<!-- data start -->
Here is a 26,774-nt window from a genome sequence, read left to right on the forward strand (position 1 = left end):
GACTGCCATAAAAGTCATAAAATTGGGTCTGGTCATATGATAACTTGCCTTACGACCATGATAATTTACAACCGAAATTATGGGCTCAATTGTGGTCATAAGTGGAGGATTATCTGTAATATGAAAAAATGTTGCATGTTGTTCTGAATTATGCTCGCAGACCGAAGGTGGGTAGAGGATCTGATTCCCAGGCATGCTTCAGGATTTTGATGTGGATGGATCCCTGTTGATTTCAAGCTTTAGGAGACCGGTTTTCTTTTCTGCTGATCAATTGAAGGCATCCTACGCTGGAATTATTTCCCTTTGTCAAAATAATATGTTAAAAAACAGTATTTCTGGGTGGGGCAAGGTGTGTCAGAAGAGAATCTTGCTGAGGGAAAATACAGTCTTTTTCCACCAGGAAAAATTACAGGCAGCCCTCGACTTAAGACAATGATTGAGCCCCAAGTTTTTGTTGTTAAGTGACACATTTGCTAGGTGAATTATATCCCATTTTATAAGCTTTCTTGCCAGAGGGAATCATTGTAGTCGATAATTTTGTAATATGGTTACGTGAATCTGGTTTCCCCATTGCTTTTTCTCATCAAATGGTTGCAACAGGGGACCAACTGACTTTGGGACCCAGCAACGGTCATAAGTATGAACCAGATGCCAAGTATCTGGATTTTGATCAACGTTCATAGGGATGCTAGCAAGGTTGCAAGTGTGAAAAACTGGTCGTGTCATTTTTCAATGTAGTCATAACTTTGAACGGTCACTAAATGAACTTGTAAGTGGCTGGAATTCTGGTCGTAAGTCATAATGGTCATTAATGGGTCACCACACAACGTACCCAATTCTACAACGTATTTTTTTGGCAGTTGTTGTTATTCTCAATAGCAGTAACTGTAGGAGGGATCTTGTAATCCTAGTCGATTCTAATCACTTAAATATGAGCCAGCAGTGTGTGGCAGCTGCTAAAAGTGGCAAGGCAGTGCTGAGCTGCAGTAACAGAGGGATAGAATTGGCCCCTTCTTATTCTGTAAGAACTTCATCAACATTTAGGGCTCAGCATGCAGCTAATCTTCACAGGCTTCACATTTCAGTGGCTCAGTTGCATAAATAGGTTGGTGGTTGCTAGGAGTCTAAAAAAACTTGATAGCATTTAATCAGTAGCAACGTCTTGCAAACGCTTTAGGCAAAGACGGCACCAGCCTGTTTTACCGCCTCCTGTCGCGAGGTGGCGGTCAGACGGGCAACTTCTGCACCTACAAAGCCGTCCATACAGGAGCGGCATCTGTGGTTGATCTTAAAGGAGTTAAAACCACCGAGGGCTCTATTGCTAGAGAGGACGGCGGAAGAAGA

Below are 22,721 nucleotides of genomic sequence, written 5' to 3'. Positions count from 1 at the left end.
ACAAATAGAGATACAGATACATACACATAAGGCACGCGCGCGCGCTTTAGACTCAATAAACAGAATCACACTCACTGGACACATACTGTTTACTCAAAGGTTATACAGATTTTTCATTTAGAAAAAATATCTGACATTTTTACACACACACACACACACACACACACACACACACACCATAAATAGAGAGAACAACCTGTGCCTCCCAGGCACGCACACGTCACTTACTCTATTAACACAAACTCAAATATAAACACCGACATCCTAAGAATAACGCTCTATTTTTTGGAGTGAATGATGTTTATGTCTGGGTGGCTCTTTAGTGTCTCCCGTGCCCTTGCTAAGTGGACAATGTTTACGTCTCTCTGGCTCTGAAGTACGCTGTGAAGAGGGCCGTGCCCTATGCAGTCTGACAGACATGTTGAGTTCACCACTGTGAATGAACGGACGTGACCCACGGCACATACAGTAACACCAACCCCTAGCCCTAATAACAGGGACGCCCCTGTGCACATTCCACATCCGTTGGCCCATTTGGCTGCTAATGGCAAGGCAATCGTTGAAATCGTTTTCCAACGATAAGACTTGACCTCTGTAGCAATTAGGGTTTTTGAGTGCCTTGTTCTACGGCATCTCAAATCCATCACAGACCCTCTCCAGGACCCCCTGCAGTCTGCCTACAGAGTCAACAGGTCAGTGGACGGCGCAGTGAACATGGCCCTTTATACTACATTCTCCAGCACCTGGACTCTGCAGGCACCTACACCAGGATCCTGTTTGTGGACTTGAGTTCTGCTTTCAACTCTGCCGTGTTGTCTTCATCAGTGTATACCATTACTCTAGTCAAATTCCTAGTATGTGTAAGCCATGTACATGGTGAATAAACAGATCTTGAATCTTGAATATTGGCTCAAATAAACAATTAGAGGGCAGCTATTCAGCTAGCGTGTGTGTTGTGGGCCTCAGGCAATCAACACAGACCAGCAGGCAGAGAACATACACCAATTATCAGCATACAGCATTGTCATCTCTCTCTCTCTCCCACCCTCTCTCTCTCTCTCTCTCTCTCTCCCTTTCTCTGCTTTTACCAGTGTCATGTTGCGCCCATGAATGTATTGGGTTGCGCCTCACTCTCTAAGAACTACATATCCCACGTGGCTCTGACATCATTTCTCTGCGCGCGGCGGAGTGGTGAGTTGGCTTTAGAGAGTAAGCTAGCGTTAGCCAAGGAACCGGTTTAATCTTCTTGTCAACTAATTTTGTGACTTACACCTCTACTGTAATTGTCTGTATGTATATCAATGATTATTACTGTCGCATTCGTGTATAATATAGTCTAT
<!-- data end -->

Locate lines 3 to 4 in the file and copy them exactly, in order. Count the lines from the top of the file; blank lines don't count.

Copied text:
Below are 22,721 nucleotides of genomic sequence, written 5' to 3'. Positions count from 1 at the left end.
ACAAATAGAGATACAGATACATACACATAAGGCACGCGCGCGCGCTTTAGACTCAATAAACAGAATCACACTCACTGGACACATACTGTTTACTCAAAGGTTATACAGATTTTTCATTTAGAAAAAATATCTGACATTTTTACACACACACACACACACACACACACACACACACACCATAAATAGAGAGAACAACCTGTGCCTCCCAGGCACGCACACGTCACTTACTCTATTAACACAAACTCAAATATAAACACCGACATCCTAAGAATAACGCTCTATTTTTTGGAGTGAATGATGTTTATGTCTGGGTGGCTCTTTAGTGTCTCCCGTGCCCTTGCTAAGTGGACAATGTTTACGTCTCTCTGGCTCTGAAGTACGCTGTGAAGAGGGCCGTGCCCTATGCAGTCTGACAGACATGTTGAGTTCACCACTGTGAATGAACGGACGTGACCCACGGCACATACAGTAACACCAACCCCTAGCCCTAATAACAGGGACGCCCCTGTGCACATTCCACATCCGTTGGCCCATTTGGCTGCTAATGGCAAGGCAATCGTTGAAATCGTTTTCCAACGATAAGACTTGACCTCTGTAGCAATTAGGGTTTTTGAGTGCCTTGTTCTACGGCATCTCAAATCCATCACAGACCCTCTCCAGGACCCCCTGCAGTCTGCCTACAGAGTCAACAGGTCAGTGGACGGCGCAGTGAACATGGCCCTTTATACTACATTCTCCAGCACCTGGACTCTGCAGGCACCTACACCAGGATCCTGTTTGTGGACTTGAGTTCTGCTTTCAACTCTGCCGTGTTGTCTTCATCAGTGTATACCATTACTCTAGTCAAATTCCTAGTATGTGTAAGCCATGTACATGGTGAATAAACAGATCTTGAATCTTGAATATTGGCTCAAATAAACAATTAGAGGGCAGCTATTCAGCTAGCGTGTGTGTTGTGGGCCTCAGGCAATCAACACAGACCAGCAGGCAGAGAACATACACCAATTATCAGCATACAGCATTGTCATCTCTCTCTCTCTCCCACCCTCTCTCTCTCTCTCTCTCTCTCTCCCTTTCTCTGCTTTTACCAGTGTCATGTTGCGCCCATGAATGTATTGGGTTGCGCCTCACTCTCTAAGAACTACATATCCCACGTGGCTCTGACATCATTTCTCTGCGCGCGGCGGAGTGGTGAGTTGGCTTTAGAGAGTAAGCTAGCGTTAGCCAAGGAACCGGTTTAATCTTCTTGTCAACTAATTTTGTGACTTACACCTCTACTGTAATTGTCTGTATGTATATCAATGATTATTACTGTCGCATTCGTGTATAATATAGTCTAT